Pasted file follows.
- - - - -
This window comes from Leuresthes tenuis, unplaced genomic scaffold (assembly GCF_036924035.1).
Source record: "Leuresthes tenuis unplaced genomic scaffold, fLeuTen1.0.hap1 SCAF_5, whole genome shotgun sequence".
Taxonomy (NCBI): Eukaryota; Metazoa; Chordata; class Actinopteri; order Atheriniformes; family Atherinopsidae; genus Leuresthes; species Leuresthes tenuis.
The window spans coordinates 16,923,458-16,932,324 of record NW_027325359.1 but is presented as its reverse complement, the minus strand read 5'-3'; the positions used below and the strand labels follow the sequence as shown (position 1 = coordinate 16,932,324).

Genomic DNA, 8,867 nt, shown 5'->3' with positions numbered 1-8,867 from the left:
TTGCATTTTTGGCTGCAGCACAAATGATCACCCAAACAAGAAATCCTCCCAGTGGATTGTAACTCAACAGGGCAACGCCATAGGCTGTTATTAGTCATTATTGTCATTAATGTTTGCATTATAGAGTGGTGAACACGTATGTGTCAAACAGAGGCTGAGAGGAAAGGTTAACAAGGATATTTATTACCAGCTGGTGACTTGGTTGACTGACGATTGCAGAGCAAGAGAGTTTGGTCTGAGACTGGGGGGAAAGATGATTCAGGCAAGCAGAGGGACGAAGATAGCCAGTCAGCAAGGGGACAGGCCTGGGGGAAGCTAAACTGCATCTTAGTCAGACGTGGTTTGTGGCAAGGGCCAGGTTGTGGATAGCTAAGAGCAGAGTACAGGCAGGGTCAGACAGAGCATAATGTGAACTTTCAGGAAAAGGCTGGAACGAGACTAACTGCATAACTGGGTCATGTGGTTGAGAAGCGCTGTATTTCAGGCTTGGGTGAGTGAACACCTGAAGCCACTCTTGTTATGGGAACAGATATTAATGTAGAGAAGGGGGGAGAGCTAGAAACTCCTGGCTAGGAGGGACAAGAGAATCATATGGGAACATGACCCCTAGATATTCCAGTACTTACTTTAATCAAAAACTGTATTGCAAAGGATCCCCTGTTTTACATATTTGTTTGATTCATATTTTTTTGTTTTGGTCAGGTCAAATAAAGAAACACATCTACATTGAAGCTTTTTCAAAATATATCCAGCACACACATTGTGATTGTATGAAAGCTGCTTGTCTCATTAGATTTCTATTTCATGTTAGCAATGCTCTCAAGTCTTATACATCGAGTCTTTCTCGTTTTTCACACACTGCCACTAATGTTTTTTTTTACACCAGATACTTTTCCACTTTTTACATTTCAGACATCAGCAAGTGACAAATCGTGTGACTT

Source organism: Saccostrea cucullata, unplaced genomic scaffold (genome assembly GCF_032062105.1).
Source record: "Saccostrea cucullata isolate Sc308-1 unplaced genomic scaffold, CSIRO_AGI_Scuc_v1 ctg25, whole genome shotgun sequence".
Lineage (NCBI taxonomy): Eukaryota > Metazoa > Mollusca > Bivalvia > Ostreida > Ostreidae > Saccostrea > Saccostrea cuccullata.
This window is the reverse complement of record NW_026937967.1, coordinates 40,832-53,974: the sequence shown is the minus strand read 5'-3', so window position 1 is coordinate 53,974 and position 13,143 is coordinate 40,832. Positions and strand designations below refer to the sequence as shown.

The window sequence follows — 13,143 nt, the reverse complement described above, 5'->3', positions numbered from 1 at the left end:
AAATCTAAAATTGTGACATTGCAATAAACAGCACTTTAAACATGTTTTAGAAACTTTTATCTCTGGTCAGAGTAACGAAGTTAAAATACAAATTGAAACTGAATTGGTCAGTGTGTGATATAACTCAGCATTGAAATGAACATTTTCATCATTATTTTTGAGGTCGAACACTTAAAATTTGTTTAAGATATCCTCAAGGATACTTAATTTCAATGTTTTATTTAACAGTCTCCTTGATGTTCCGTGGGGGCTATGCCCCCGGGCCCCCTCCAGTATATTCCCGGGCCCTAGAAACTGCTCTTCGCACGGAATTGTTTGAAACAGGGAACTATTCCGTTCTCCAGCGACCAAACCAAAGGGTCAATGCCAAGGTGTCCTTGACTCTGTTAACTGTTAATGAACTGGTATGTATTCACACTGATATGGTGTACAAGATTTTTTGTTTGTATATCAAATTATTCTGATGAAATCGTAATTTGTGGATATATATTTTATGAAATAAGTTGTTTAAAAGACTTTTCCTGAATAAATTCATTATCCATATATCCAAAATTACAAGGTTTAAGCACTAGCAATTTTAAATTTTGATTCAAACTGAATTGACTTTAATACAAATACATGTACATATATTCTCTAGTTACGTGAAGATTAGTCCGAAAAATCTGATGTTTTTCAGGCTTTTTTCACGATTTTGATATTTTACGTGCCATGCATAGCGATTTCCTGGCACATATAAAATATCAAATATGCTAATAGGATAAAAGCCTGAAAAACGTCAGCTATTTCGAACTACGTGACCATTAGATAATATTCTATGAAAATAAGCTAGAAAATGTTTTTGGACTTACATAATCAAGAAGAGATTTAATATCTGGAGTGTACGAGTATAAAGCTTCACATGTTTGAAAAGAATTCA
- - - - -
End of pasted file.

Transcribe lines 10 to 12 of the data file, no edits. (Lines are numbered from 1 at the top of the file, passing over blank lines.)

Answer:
This window is the reverse complement of record NW_026937967.1, coordinates 40,832-53,974: the sequence shown is the minus strand read 5'-3', so window position 1 is coordinate 53,974 and position 13,143 is coordinate 40,832. Positions and strand designations below refer to the sequence as shown.

The window sequence follows — 13,143 nt, the reverse complement described above, 5'->3', positions numbered from 1 at the left end:
AAATCTAAAATTGTGACATTGCAATAAACAGCACTTTAAACATGTTTTAGAAACTTTTATCTCTGGTCAGAGTAACGAAGTTAAAATACAAATTGAAACTGAATTGGTCAGTGTGTGATATAACTCAGCATTGAAATGAACATTTTCATCATTATTTTTGAGGTCGAACACTTAAAATTTGTTTAAGATATCCTCAAGGATACTTAATTTCAATGTTTTATTTAACAGTCTCCTTGATGTTCCGTGGGGGCTATGCCCCCGGGCCCCCTCCAGTATATTCCCGGGCCCTAGAAACTGCTCTTCGCACGGAATTGTTTGAAACAGGGAACTATTCCGTTCTCCAGCGACCAAACCAAAGGGTCAATGCCAAGGTGTCCTTGACTCTGTTAACTGTTAATGAACTGGTATGTATTCACACTGATATGGTGTACAAGATTTTTTGTTTGTATATCAAATTATTCTGATGAAATCGTAATTTGTGGATATATATTTTATGAAATAAGTTGTTTAAAAGACTTTTCCTGAATAAATTCATTATCCATATATCCAAAATTACAAGGTTTAAGCACTAGCAATTTTAAATTTTGATTCAAACTGAATTGACTTTAATACAAATACATGTACATATATTCTCTAGTTACGTGAAGATTAGTCCGAAAAATCTGATGTTTTTCAGGCTTTTTTCACGATTTTGATATTTTACGTGCCATGCATAGCGATTTCCTGGCACATATAAAATATCAAATATGCTAATAGGATAAAAGCCTGAAAAACGTCAGCTATTTCGAACTACGTGACCATTAGATAATATTCTATGAAAATAAGCTAGAAAATGTTTTTGGACTTACATAATCAAGAAGAGATTTAATATCTGGAGTGTACGAGTATAAAGCTTCACATGTTTGAAAAGAATTCA